'Faith Healer' review – Rachel O’Riordan’s scorching revival of Brian Friel's play is the best production in years

Read our review of Faith Healer, starring Justine Mitchell, Declan Conlon and Nick Holder, now in performances at the Lyric Hammersmith to 13 April.

Matt Wolf
Matt Wolf

Brian Friel’s 1979 play Faith Healer may have been a Broadway flop, but its status as a 20th-century masterwork has long ago been established and is confirmed afresh in Rachel O’Riordan’s scorching revival for the Lyric Hammersmith – the theatre she runs.

Four monologues divided amongst a trio of characters – pre-eminently the itinerant Irishman, Frank Hardy, whose soliloquies frame the play – Friel’s devastating excavation of three blighted souls can sometimes feel like a theatrical geometry test: what from the different narratives we are hearing is true, embroidered, or flat-out false, and how do the characters’ sometimes conflicting stories connect up?

But O’Riordan and her exceptional cast dig deeply into a psychic landscape whose scorched quality finds a visual correlative in Colin Richmond’s gradually imposing, cracked-earth set.

You feel the shifting sands in relationships that are restorative at times, ruinous at others. And O’Riordan cleverly forestalls the tedium that can attend this sort of drama by leaning into the play’s element of suspense. What actually did happen to Frank (Declan Conlon) that fateful August evening at a pub in Ballybeg – this writer’s preferred, if fictional, County Donegal location?

How, too, has the fallout from the encounter affected Frank’s wife Grace (the peerless Justine Mitchell) and long-time manager Teddy (Nick Holder)? Anna Clock’s sound and Paul Keogan’s lighting help cue the grievous reckoning toward which the play builds, but a long (two hrs 45 minutes) and entirely riveting evening would be nothing without a cast fully committed to the play’s cataclysms, large and small.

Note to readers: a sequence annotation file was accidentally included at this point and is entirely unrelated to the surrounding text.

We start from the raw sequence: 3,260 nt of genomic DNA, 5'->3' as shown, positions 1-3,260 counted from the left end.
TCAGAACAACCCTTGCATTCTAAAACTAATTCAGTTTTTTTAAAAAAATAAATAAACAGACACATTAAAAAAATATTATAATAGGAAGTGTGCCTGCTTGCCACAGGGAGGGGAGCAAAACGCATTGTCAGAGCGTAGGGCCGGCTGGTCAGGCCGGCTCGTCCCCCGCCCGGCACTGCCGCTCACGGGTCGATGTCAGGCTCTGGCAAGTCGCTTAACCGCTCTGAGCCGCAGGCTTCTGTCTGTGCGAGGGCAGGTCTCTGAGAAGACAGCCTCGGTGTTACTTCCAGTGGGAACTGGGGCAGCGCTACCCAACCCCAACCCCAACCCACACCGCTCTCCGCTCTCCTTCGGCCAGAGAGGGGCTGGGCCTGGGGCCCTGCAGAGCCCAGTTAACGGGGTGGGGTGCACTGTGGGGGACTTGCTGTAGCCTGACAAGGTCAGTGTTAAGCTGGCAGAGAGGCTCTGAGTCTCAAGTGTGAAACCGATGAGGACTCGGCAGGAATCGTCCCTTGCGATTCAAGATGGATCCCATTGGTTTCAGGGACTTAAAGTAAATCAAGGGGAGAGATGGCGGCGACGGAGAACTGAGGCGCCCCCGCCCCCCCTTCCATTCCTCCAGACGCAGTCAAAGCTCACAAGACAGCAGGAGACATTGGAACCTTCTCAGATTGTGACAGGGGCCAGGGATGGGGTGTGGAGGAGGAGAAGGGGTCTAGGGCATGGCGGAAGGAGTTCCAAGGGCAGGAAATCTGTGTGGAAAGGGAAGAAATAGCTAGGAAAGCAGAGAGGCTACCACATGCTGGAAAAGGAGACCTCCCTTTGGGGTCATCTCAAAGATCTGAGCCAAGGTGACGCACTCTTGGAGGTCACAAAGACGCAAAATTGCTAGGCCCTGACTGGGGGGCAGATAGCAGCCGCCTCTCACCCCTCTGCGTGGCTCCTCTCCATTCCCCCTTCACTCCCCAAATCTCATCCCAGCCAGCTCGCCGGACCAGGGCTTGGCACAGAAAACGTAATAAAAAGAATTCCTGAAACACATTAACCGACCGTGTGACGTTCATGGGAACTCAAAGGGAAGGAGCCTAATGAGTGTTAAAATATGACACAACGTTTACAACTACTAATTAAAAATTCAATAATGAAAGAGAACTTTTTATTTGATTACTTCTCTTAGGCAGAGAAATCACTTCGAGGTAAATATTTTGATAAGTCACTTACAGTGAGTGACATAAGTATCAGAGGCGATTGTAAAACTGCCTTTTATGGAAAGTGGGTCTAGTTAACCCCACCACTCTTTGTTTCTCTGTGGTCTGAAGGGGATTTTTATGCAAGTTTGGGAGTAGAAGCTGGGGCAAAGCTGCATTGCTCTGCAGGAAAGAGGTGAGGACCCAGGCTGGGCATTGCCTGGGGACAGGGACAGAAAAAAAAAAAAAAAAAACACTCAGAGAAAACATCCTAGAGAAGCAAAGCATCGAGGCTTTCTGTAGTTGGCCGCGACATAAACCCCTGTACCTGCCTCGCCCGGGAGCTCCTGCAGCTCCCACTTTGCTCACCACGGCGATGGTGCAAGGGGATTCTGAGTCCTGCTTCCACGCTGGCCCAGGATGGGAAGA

We first hear from the heavy-drinking Frank, whom Conlon invests with a bravado that may itself be part of his act. Referencing “those dying Welsh villages” that have featured on his geographically wide-ranging tour of healing, this Frank leans into the word “dying” as if he knows a thing or two about that word himself.

And what of his gift for dispensing balm, which doesn’t work most of the time, he tells us, though “occasionally” it does? Is Frank charlatan or saviour, conman or genius? And how is his gift, if indeed he has one, viewed by the very public he has come to cure?

Conlon is terrific: firm-voiced and possessed of a confidence, however misplaced, that leads to a final mock-triumphant gesture by which point the character is so lost within his own head that he’s long ago lost any grip on reality.

Along come Grace and Teddy to offer their own versions of events, starting with factual correctives to Frank’s lies. They go on to lay bare a desolation made that much more poignant by their awareness of the very abyss to which Frank, on some level, remains oblivious.

Mitchell was a standout in last year’s National Theatre revival of Friel’s Dancing at Lughnasa, and she is quite simply beyond praise here.

Emerging from a sea of cigarette smoke, lost in thrall to a depth of despair to which we then become privy, this Grace communicates an abiding affection for her husband that exists no matter how malignantly he treats her: we soon discover that Frank has misrepresented his wife’s nationality, marital state, and capacity for child-bearing as part of an ongoing evisceration with which the adoring if abject Grace will never make peace.

Holder’s bear-like Teddy – an emotionally expansive Cockney with a fondness for the phrase “dear heart” – is bigger, both physically and temperamentally, than were such noted Teddys over time as Ron Cook and Ian McDiarmid. But Holder’s outsized quality pays off once the actor pulls back to reveal scars borne out of that curious amalgam of anger and affection that this surpassingly intricate play maps so well. (You're aware, too, that Teddy's fondness for drink rivals Frank's.)

It’s no surprise, I suppose, that Teddy first greets us singing the Jerome Kern song “The Way You Look Tonight”, whose apparent jauntiness over the course of the play comes to seem deeply jarring. Teddy is a natural entertainer himself, so understands Frank’s need to seduce an audience – if not his moral rot.

Let’s just say that not since the vaunted Royal Court revival of Faith Healer more than 30 years ago has this play looked so good. No, dear hearts, make that indispensably great.

Faith Healer is at the Lyric Hammersmith through 13 April. Book Faith Healer tickets on London Theatre.

Book Tickets CTA - LT/NYTG

Photo credit: Faith Healer (Photo by Marc Brenner)

Originally published on

Subscribe to our newsletter to unlock exclusive London theatre updates!

  • Get early access to tickets for the newest shows
  • Access to exclusive deals and promotions
  • Stay in the know about news in the West End
  • Get updates on shows that are important to you

You can unsubscribe at any time. Privacy Policy